I don’t disagree, actually, if you’re talking about the inspections themselves: I don’t think they can possibly work to actually find all of Iraq’s weapons, as I’ve written before.
But what I’m noticing is that while it has been commonly acknowledged that the charade of inspections helps Iraq, in this case, the same charade is actually serving the interests of those who want to abandon inspections once and for all…

Grams, not Kilograms!

Ha’aretz has just reported that the seized uranium weighs in at “hundreds of grams”, not the 15 kilograms originally reported.
Well, that’s good news.
And hey, at least we all got to learn how nuclear weapons are built….
Update: Reuters has a little more information, reporting the actual weight of the uranium as 140 grams, and indicating what I suspected — that the 15kg originally reported included the weight of the lead container.
And more from CNN: Which has this story, containing the following odd tidbits: “The two men arrested with the material were released due to lack of evidence and have since disappeared, Dilek [the mayor a Turkish town near where the seizure occured] said…Turkish officials said they did not know whether the uranium was refined weapons-grade material or naturally occurring uranium, which would have to be refined before it could be used in a weapon. ”

Very Bad Things

Update 9/29, 8am: It looks like the story below is now proving to be inaccurate: Ha’aretz is reporting that the amount seized was in the hundreds-of-grams range, not 15 kilograms. See their story here.
Glenn is first off the mark this morning with some breaking news: Turkish authorities are claiming to have arrested men carrying more than 33 pounds of weapons-grade uranium.
Although there is no official indication (yet) as to what the smugglers’ final destination was, we can all take a pretty good guess, I think.
More as it develops…
Update: In Glenn’s original post, he commented on the amount of uranium seized: “That’s critical mass folks — enough for a bomb all by itself”
But then I noticed this UPI story on the matter, which says: “While substantial, 15 kilograms alone of enriched uranium is not quite enough to make a “proper” nuclear bomb, according to U.S. government information. Twenty-five kilograms is considered the standard threshold to ignite such a device’s searing force. Nuclear bombs also require at least least 8 kilograms of plutonium.”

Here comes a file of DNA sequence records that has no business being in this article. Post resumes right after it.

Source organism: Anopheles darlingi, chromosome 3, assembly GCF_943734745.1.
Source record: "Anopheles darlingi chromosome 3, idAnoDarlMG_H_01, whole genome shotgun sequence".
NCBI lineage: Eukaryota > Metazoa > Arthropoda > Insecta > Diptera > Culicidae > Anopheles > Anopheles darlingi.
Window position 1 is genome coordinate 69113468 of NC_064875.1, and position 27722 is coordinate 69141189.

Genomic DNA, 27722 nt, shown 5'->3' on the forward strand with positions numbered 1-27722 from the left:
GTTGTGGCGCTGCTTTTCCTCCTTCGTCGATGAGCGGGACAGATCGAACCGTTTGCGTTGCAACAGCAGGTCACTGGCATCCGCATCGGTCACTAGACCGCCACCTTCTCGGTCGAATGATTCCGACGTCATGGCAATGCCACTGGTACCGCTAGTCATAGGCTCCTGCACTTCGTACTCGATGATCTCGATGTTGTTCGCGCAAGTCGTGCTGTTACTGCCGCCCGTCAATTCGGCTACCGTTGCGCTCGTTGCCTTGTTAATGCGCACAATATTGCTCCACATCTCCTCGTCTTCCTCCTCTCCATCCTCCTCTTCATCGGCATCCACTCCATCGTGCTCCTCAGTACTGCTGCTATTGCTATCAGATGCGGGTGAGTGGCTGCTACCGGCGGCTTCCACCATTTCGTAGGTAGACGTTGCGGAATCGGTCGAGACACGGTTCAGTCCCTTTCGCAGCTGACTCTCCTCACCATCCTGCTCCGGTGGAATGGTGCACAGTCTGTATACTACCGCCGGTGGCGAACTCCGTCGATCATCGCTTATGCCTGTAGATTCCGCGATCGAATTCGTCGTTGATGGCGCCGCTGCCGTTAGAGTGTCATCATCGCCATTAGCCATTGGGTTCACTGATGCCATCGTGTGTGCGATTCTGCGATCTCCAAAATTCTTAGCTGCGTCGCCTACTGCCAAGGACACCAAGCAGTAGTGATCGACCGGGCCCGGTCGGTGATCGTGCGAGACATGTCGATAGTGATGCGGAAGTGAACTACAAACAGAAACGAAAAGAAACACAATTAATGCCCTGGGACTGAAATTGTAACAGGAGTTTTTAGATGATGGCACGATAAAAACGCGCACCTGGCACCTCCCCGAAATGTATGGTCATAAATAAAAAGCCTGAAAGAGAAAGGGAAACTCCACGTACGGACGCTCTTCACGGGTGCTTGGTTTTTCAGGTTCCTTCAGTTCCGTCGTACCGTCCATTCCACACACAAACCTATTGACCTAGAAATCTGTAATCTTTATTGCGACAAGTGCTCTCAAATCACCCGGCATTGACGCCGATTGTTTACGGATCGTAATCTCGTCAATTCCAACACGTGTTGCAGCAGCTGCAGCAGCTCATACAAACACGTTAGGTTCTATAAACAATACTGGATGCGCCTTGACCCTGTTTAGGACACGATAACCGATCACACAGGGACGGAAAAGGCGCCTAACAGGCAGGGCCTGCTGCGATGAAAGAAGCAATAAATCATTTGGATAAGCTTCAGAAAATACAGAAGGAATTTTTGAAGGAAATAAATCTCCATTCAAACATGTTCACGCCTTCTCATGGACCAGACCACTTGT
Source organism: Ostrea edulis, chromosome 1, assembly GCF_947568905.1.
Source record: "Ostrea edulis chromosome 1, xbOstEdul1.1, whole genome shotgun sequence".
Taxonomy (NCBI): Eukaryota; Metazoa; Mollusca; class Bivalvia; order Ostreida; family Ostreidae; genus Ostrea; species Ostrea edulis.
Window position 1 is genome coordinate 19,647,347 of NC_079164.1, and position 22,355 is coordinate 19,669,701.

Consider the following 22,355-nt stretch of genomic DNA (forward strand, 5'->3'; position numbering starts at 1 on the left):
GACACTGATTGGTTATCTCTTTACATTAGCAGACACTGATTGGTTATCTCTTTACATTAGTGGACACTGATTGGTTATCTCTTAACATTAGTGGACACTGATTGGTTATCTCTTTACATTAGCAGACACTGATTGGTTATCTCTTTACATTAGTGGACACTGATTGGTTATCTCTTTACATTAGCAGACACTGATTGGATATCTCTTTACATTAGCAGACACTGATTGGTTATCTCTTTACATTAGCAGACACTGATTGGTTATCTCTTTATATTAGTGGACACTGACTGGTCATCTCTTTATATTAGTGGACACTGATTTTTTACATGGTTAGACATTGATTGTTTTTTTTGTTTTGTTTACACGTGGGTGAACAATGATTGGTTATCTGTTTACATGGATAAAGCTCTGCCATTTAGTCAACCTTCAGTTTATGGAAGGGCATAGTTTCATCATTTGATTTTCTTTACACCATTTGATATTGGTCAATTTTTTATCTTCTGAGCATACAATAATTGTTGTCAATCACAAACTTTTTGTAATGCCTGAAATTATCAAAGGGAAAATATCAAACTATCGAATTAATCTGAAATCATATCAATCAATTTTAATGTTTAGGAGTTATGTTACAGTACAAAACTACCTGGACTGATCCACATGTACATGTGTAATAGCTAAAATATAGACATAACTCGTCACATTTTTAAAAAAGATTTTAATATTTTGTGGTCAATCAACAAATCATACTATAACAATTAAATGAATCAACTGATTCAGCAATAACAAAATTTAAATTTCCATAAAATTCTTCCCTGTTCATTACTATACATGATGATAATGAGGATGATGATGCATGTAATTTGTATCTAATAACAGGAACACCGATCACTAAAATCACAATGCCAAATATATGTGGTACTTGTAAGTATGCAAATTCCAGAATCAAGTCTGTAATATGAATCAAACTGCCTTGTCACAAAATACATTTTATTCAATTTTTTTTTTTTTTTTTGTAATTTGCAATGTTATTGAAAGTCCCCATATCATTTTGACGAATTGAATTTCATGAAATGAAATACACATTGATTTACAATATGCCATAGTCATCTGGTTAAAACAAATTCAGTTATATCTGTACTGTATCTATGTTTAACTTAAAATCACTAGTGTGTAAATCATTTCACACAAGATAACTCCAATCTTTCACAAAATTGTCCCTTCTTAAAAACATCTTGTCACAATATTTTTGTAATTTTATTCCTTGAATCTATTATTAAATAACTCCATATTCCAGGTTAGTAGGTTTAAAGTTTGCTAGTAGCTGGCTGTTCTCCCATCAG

So who’s right? Well, I did some research and dug up some information. Please note up front, however, that this is the product of a bit of net surfing, and nothing more: I’m learning this as I go, so read the primary sources yourself and make your own judgments.
Here are the sources:
This paper from the Center for Contemporary Conflict (CCC), associated with the U.S. Naval Postgraduate School, says “Approximately 25 Kg of highly enriched uranium (HEU) is needed to build a gun-assembly device” (A gun-assembly is the same kind of weapon as ‘Little Boy’, the bomb which the U.S. dropped on Hiroshima).
This page on the history of the Manhattan project states that the total quantity of uranium used in the ‘Little Boy’ weapon was about 140 lbs (64 kg), considerably more than was seized. One would assume, however, that Little Boy was an inefficient design and a modern one would require significantly less uranium.
This page by the Federation of American Scientists has a number of relevant statements embedded within it, including the following:
– A uranium bomb could be constructed using an implosion-sphere design with anywhere from 15 – 56 kg of weapons-grade uranium. (‘Fat Man’, the weapon used on Nagasaki, was an implosion-sphere design, except it used plutonium rather than uranium. Note that my understanding is that an implosion-sphere design is significantly trickier than a gun-type design, and would not be a good choice for a terrorist or government without the means to perform testing. It is possible, however).
– The nuclear weapons developed by South Africa were gun-type designs, and each used 50kg of uranium.